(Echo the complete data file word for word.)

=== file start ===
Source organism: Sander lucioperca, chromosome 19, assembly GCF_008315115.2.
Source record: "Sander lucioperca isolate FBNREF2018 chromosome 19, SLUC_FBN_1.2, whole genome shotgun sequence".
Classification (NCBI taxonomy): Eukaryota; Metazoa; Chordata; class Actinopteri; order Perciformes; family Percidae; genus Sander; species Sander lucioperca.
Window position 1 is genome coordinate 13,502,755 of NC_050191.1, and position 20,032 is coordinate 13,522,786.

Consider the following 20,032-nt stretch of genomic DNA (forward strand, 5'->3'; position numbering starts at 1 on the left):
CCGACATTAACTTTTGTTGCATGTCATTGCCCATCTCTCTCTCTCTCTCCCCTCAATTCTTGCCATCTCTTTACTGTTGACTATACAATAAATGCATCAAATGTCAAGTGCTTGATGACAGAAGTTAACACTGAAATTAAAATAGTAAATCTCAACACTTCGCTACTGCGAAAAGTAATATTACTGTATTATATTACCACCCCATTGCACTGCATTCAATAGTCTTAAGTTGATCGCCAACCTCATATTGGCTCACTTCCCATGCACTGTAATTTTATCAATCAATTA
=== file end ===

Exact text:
Source organism: Sander lucioperca, chromosome 19, assembly GCF_008315115.2.
Source record: "Sander lucioperca isolate FBNREF2018 chromosome 19, SLUC_FBN_1.2, whole genome shotgun sequence".
Classification (NCBI taxonomy): Eukaryota; Metazoa; Chordata; class Actinopteri; order Perciformes; family Percidae; genus Sander; species Sander lucioperca.
Window position 1 is genome coordinate 13,502,755 of NC_050191.1, and position 20,032 is coordinate 13,522,786.

Consider the following 20,032-nt stretch of genomic DNA (forward strand, 5'->3'; position numbering starts at 1 on the left):
CCGACATTAACTTTTGTTGCATGTCATTGCCCATCTCTCTCTCTCTCTCCCCTCAATTCTTGCCATCTCTTTACTGTTGACTATACAATAAATGCATCAAATGTCAAGTGCTTGATGACAGAAGTTAACACTGAAATTAAAATAGTAAATCTCAACACTTCGCTACTGCGAAAAGTAATATTACTGTATTATATTACCACCCCATTGCACTGCATTCAATAGTCTTAAGTTGATCGCCAACCTCATATTGGCTCACTTCCCATGCACTGTAATTTTATCAATCAATTA